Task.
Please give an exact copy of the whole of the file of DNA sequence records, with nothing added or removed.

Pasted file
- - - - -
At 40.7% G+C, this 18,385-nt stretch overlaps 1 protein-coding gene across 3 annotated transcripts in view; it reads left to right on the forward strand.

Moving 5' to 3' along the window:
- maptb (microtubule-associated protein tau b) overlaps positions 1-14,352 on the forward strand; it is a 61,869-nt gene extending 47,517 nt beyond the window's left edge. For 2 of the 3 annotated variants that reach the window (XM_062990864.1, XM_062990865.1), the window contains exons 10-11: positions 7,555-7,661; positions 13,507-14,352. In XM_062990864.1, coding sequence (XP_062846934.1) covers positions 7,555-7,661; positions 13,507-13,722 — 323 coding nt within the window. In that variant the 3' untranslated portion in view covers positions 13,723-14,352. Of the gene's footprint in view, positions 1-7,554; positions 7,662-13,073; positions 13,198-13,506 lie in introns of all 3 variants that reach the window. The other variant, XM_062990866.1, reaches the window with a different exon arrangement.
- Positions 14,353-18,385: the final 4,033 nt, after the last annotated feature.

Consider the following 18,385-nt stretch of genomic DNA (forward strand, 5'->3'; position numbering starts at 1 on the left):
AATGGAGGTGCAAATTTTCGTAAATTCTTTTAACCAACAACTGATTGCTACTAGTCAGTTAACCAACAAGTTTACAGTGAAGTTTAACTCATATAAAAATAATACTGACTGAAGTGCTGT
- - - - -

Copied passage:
At 40.7% G+C, this 18,385-nt stretch overlaps 1 protein-coding gene across 3 annotated transcripts in view; it reads left to right on the forward strand.

Moving 5' to 3' along the window:
- maptb (microtubule-associated protein tau b) overlaps positions 1-14,352 on the forward strand; it is a 61,869-nt gene extending 47,517 nt beyond the window's left edge. For 2 of the 3 annotated variants that reach the window (XM_062990864.1, XM_062990865.1), the window contains exons 10-11: positions 7,555-7,661; positions 13,507-14,352. In XM_062990864.1, coding sequence (XP_062846934.1) covers positions 7,555-7,661; positions 13,507-13,722 — 323 coding nt within the window. In that variant the 3' untranslated portion in view covers positions 13,723-14,352. Of the gene's footprint in view, positions 1-7,554; positions 7,662-13,073; positions 13,198-13,506 lie in introns of all 3 variants that reach the window. The other variant, XM_062990866.1, reaches the window with a different exon arrangement.
- Positions 14,353-18,385: the final 4,033 nt, after the last annotated feature.

Consider the following 18,385-nt stretch of genomic DNA (forward strand, 5'->3'; position numbering starts at 1 on the left):
AATGGAGGTGCAAATTTTCGTAAATTCTTTTAACCAACAACTGATTGCTACTAGTCAGTTAACCAACAAGTTTACAGTGAAGTTTAACTCATATAAAAATAATACTGACTGAAGTGCTGT